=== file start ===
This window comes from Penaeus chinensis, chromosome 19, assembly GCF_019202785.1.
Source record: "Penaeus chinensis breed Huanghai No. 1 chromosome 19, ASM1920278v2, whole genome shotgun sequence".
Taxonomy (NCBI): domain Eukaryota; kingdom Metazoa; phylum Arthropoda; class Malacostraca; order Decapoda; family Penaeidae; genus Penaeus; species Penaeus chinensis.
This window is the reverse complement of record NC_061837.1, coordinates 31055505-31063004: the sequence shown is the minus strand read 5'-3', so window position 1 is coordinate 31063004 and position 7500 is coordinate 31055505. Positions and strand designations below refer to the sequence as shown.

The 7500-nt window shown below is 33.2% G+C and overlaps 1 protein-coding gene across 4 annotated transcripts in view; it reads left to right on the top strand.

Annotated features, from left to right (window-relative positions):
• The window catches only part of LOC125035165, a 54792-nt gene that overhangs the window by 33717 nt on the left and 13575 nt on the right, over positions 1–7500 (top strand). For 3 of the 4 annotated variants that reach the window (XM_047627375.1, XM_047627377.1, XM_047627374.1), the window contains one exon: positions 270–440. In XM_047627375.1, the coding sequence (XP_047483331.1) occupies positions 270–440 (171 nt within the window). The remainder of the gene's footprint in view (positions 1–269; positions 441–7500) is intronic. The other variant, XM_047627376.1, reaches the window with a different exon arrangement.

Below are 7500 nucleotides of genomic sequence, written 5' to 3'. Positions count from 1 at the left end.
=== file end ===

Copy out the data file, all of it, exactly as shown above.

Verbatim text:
This window comes from Penaeus chinensis, chromosome 19, assembly GCF_019202785.1.
Source record: "Penaeus chinensis breed Huanghai No. 1 chromosome 19, ASM1920278v2, whole genome shotgun sequence".
Taxonomy (NCBI): domain Eukaryota; kingdom Metazoa; phylum Arthropoda; class Malacostraca; order Decapoda; family Penaeidae; genus Penaeus; species Penaeus chinensis.
This window is the reverse complement of record NC_061837.1, coordinates 31055505-31063004: the sequence shown is the minus strand read 5'-3', so window position 1 is coordinate 31063004 and position 7500 is coordinate 31055505. Positions and strand designations below refer to the sequence as shown.

The 7500-nt window shown below is 33.2% G+C and overlaps 1 protein-coding gene across 4 annotated transcripts in view; it reads left to right on the top strand.

Annotated features, from left to right (window-relative positions):
• The window catches only part of LOC125035165, a 54792-nt gene that overhangs the window by 33717 nt on the left and 13575 nt on the right, over positions 1–7500 (top strand). For 3 of the 4 annotated variants that reach the window (XM_047627375.1, XM_047627377.1, XM_047627374.1), the window contains one exon: positions 270–440. In XM_047627375.1, the coding sequence (XP_047483331.1) occupies positions 270–440 (171 nt within the window). The remainder of the gene's footprint in view (positions 1–269; positions 441–7500) is intronic. The other variant, XM_047627376.1, reaches the window with a different exon arrangement.

Below are 7500 nucleotides of genomic sequence, written 5' to 3'. Positions count from 1 at the left end.